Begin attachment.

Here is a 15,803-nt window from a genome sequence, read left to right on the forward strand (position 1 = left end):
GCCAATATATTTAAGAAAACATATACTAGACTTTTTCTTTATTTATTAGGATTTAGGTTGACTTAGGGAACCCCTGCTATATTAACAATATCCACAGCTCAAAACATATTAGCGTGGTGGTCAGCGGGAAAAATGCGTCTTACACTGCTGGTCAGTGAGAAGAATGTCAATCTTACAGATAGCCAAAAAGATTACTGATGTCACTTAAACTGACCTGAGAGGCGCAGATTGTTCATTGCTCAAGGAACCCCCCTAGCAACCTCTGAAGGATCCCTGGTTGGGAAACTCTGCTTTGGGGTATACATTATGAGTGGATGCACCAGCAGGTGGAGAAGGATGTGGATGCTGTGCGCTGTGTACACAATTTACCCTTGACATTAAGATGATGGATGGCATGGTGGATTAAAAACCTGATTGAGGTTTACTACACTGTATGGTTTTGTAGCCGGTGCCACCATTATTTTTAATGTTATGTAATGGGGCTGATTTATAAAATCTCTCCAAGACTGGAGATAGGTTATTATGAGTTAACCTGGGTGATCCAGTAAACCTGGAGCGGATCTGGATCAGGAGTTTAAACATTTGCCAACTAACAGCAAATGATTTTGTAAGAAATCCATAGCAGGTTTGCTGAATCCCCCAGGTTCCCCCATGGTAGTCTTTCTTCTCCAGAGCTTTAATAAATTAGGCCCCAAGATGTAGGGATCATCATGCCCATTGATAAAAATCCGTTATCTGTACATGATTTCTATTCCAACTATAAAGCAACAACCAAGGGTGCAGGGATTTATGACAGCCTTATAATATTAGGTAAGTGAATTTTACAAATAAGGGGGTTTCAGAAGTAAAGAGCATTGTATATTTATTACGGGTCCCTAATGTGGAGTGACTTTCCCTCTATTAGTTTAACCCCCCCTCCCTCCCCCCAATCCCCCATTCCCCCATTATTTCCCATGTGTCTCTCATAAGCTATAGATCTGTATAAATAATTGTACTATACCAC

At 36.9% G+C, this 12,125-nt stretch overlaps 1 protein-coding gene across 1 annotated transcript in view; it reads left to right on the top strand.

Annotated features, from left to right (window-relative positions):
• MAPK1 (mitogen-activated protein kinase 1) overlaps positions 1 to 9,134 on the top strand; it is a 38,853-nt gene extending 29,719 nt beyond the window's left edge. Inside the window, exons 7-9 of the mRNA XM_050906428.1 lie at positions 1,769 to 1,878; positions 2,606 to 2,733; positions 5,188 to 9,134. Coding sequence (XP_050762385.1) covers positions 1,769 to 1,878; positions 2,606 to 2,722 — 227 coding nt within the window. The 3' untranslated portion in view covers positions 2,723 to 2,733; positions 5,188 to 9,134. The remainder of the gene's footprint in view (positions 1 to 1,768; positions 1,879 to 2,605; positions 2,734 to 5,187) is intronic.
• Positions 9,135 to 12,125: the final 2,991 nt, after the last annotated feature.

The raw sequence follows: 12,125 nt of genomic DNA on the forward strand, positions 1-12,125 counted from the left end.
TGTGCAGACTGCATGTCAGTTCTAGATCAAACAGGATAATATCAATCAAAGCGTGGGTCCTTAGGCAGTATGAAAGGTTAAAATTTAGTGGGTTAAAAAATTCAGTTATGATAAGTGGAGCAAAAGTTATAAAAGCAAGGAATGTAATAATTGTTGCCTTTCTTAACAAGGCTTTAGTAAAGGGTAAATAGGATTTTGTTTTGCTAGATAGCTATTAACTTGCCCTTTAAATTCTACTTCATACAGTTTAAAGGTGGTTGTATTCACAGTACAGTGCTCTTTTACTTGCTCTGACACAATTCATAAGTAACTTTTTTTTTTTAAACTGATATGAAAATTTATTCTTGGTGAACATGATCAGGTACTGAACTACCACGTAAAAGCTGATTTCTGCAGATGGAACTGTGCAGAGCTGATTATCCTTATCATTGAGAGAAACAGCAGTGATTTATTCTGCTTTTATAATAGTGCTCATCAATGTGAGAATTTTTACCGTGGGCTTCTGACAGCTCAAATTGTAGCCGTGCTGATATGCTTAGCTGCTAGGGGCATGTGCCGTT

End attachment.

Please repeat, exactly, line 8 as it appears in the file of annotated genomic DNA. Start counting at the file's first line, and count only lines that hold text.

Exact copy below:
TGTGCAGACTGCATGTCAGTTCTAGATCAAACAGGATAATATCAATCAAAGCGTGGGTCCTTAGGCAGTATGAAAGGTTAAAATTTAGTGGGTTAAAAAATTCAGTTATGATAAGTGGAGCAAAAGTTATAAAAGCAAGGAATGTAATAATTGTTGCCTTTCTTAACAAGGCTTTAGTAAAGGGTAAATAGGATTTTGTTTTGCTAGATAGCTATTAACTTGCCCTTTAAATTCTACTTCATACAGTTTAAAGGTGGTTGTATTCACAGTACAGTGCTCTTTTACTTGCTCTGACACAATTCATAAGTAACTTTTTTTTTTTAAACTGATATGAAAATTTATTCTTGGTGAACATGATCAGGTACTGAACTACCACGTAAAAGCTGATTTCTGCAGATGGAACTGTGCAGAGCTGATTATCCTTATCATTGAGAGAAACAGCAGTGATTTATTCTGCTTTTATAATAGTGCTCATCAATGTGAGAATTTTTACCGTGGGCTTCTGACAGCTCAAATTGTAGCCGTGCTGATATGCTTAGCTGCTAGGGGCATGTGCCGTT